Cumulative Cases: 2376
Active Cases: 1312
Pashinyan, Torosyan, Avinyan
Armenia’s Prime Minister Nikol Pashinyan, Health Minister Arsen Torosyan and Deputy Prime Minister and Warden of the Special Commission of the State of Emergency Tigran Avinyan held a Facebook live where they discussed the COVID-19 pandemic situation.
Pashinyan said the country is moving to a decentralized approach to fighting the virus, something people might remember from the days of the Velvet Revolution. According to the Prime Minister, if there were any guarantees that imposing strict restrictions for yet another month would eliminate the virus from Armenia, the government would have chosen that path. However, it is estimated that the world will be dealing with the pandemic for at least another year.
Avinyan said most restrictions on economic activity have effectively been lifted [see the list below] with the exception of 10-12 domains, such as education (which will continue to be conducted remotely) and public transportation (which is a high-risk vector forspreading the virus). Avinyan said he hopes that, after certain measures are taken and regulations are put in place, there will be an opportunity to also lift restrictions on public transportation. Malls will stay closed, he said.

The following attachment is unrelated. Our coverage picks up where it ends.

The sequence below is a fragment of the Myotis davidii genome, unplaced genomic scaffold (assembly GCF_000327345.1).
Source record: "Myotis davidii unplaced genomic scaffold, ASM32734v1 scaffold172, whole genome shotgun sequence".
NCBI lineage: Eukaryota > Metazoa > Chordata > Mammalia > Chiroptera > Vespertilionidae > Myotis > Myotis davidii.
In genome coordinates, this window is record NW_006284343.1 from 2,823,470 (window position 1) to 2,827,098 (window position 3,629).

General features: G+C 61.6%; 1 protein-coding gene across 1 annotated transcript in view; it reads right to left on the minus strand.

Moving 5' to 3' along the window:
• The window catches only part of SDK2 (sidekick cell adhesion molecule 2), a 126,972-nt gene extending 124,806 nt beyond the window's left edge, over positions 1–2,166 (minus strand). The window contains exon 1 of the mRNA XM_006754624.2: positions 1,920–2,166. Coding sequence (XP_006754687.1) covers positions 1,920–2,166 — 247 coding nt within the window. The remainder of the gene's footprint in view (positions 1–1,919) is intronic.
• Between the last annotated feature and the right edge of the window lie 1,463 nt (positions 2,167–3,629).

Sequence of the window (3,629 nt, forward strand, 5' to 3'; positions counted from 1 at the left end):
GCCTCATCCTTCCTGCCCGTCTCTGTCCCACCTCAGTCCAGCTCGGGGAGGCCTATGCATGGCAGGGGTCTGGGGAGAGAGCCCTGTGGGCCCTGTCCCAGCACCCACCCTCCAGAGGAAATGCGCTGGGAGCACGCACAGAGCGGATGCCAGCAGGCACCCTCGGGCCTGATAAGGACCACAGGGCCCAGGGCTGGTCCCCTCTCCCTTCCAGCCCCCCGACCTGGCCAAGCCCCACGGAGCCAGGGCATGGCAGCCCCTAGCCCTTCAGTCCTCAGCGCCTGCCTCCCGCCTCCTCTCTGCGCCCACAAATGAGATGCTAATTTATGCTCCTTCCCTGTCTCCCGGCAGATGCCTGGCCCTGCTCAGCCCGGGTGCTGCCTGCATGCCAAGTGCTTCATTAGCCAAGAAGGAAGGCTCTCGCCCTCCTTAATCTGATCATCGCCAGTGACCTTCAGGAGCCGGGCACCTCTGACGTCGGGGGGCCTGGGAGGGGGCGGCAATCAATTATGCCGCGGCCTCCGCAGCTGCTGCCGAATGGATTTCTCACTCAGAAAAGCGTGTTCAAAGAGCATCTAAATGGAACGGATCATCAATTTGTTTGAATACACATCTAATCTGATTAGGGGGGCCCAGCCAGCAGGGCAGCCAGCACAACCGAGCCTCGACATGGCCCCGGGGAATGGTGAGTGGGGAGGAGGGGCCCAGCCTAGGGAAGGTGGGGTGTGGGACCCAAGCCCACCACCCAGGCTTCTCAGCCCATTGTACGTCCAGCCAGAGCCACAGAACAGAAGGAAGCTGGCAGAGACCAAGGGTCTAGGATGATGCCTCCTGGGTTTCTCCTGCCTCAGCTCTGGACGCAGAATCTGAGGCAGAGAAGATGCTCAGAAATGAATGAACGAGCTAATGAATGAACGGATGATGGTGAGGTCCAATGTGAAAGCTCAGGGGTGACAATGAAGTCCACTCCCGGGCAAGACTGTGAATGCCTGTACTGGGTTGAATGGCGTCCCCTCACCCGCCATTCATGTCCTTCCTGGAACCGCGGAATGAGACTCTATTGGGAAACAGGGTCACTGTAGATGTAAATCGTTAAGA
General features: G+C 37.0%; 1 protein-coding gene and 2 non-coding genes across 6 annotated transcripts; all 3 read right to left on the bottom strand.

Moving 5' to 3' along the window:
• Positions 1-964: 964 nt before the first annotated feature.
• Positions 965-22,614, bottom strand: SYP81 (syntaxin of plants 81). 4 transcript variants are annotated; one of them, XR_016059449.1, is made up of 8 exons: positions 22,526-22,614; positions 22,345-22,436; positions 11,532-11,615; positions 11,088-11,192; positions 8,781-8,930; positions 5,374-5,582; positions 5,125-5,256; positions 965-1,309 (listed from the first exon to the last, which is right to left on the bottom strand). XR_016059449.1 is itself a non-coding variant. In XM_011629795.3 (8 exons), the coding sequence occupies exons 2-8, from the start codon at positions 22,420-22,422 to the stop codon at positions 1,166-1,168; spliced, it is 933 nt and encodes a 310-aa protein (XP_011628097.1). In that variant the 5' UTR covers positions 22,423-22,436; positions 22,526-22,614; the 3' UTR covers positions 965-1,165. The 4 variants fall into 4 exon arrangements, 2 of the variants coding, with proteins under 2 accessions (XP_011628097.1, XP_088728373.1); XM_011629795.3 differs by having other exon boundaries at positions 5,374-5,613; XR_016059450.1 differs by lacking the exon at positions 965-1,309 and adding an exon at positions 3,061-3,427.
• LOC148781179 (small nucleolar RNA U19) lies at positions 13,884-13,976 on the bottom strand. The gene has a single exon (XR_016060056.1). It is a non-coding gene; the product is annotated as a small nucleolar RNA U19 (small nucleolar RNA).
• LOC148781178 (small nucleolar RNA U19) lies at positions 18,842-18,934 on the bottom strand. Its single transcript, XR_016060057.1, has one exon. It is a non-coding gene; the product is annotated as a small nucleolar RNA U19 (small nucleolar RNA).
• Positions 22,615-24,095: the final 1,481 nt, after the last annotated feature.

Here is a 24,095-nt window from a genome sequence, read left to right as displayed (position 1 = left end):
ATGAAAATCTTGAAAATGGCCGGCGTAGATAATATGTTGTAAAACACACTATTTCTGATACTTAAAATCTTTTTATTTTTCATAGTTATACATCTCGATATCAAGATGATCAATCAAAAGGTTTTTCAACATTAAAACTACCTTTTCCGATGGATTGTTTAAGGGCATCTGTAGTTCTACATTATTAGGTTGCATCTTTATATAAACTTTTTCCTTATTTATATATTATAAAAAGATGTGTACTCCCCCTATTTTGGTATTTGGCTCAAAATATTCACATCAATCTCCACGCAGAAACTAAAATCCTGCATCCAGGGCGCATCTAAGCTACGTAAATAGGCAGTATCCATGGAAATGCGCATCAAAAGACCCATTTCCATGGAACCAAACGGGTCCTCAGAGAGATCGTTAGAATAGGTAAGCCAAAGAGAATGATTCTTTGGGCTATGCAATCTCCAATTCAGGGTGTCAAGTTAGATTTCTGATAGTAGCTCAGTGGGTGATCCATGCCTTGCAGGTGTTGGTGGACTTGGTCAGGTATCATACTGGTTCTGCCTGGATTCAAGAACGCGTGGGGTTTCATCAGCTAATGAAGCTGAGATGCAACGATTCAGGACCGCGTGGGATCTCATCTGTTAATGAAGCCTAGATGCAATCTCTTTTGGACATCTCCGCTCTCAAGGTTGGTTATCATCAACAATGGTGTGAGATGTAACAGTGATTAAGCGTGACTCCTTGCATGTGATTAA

Avinyan said the SOErestrictions slowed the spread of the virus to allow the Special Comissission to prepare, adapt and grow its capacity to make sure the healthcare system does not collapse, as was the case in many different countries. This includes acquiring the necessary amount of tests and ventilators, and retraining professionals. Avinyan said these measures have ensured that Armenia is able to service several thousand active cases of the infection.